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Explain why, for both physical and human reasons, some coastlines attract more management than others.

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Explain why, for both physical and human reasons, some coastlines attract more management than others. Coastal management involves controlling development and change, and undertaking works in the coastal zone. Good management involves taking into account both physical and environmental considerations, as well as the views of local residents and others involved. There are two different types of coastal engineering, the 'hard' and 'soft' strategies. Hard engineering includes man made defences such as sea walls, a costly wall place on the seaward side away from the base of the cliffs needing an additional advanced line of protection such as rocks on their seaward side. Groynes, timber posts and boards which run out to the sea at right angles to trap sediment drifting along the coast. Gabions, cages enclosing shingle or small blocks of rocks, and revetments, defences that are aligned parallel to the shore including post, pillars or walls of rocks placed on the foreshore. Soft engineering includes planting trees and grasses in and around the beach, encouraging sand nourishment by adding more sand, and then most drastically, a managed retreat which involves moving homes and farmland. Physical influences such as the type of wave and fetch can determine the type of management used. For instance, if an area with a high, destructive wave count was not to receive a management scheme, and planners decide to retreat from the area, then this hypothetical area could soon be eroded back to an area that is no longer worth protecting. ...read more.


This is one case where management was needed to protect the people and property of London. If this were not constructed, areas such as Lambeth, Newham, Southwark and Westminster would be under regular threat of flooding. Future danger to people, property and land does not come only from direct sea flooding. The formation of tsunamis after earthquakes is due to tectonics. Areas at risk from strong earthquake shocks are well known such as Japan, which experienced a great tragedy when a tsunami hit in 1993, but earthquake events are impossible to predict. Some parts of the UK coastline have long attracted people; they have also attracted human interference. The only reason that coastal erosion becomes a problem is when human development is involved. Farmland is seen to be worthless in the eyes of the government, even though people's livelihoods depend upon it. Farmers on the Holderness coast receive no compensation for the loss of farmland due to coastal management further up the coastline. The land is less valuable and the cost of management cannot be justified. Where the management is being carried out is in areas of tourism and high population. The areas need the money from tourism to retain their state of economic wealth so money from the government is poured into the area. ...read more.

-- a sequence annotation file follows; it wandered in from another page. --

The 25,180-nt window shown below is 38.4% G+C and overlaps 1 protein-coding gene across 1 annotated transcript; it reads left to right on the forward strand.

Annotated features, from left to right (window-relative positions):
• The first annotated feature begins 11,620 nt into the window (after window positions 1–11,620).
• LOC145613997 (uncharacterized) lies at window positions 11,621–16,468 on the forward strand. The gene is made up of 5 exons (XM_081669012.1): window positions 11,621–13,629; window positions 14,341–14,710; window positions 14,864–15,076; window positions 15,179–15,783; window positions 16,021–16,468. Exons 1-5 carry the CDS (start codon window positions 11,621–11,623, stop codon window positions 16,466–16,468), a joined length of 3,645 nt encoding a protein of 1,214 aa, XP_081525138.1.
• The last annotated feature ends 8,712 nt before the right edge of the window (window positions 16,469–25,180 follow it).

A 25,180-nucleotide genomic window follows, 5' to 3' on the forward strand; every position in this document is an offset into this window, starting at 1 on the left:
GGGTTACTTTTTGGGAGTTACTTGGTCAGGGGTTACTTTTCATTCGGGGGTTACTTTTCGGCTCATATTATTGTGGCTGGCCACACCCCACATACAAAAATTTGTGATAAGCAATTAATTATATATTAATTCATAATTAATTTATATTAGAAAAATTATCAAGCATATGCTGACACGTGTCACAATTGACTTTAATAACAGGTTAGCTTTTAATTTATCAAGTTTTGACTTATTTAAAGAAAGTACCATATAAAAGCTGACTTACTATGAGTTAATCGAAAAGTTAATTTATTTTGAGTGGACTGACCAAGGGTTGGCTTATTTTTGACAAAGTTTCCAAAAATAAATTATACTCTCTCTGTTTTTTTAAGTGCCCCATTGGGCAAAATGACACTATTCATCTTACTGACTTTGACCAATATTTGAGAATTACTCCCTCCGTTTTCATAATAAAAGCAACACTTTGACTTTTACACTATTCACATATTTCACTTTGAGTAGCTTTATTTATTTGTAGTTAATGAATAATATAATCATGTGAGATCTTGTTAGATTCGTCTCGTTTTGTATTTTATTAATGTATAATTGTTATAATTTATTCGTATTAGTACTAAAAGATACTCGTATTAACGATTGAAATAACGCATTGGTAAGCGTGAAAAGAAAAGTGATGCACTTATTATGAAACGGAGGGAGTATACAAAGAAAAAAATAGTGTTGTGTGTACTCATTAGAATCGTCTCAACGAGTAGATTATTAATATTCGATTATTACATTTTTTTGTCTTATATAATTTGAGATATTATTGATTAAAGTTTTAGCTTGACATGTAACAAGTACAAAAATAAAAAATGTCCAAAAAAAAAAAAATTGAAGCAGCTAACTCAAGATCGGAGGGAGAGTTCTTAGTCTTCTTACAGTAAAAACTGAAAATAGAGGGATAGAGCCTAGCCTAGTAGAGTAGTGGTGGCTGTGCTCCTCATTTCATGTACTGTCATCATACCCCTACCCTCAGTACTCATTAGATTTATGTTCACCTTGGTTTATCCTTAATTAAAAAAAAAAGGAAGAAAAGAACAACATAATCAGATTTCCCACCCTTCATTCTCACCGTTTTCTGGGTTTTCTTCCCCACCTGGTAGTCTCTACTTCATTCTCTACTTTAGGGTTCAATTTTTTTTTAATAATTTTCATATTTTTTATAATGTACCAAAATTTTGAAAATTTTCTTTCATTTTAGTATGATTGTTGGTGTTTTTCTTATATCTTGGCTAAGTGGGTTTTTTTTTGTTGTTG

A high proportion of its land is at or around sea level. The flat islands are ideal for rice growing, explaining why there are 40 million people living in the area. However, with previous storm surges drowning 40,000 people, killing crops and animals, coastal defences are needed. Unfortunately with Bangladesh being an LEDC it just does not have the funding and has to cope merely with soft engineering strategies of planting Mangrove trees. Other particularly densely populated parts of the world are at risk; regions like the Nile in Egypt, and the Ganges in Bangladesh. These are LEDC's who are unable to afford the kind of coastal protection they wish, however the Maas in the Netherlands already has many coastal defences in place showing great effectiveness. Coastlines attract more management than others depending on a variety of variables; the human influence on the area, the affect that waves have on the area and the environmental significance of the area. If, in one certain area, one of these criteria does not have the same level of importance as another area, then the latter should be favoured. This may not always be the case, however, as certain parts of the coast have a far greater influence on governmental policy than others, and if the area can afford to have a management scheme in place, then this throws the theory that coastlines are managed simply on their state of being. ...read more.

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This is a reasonable attempt at this question. It contains relevant ideas and some useful case study information. Its structure could be improved. The author could have made more frequent use of key terms from the questions such as "physical" and "human". A crucial aspect of the question is the need to compare places. In several parts of the question the author has missed the opportunity to draw these comparisons.

Marked by teacher Nigel Fisher 19/02/2012

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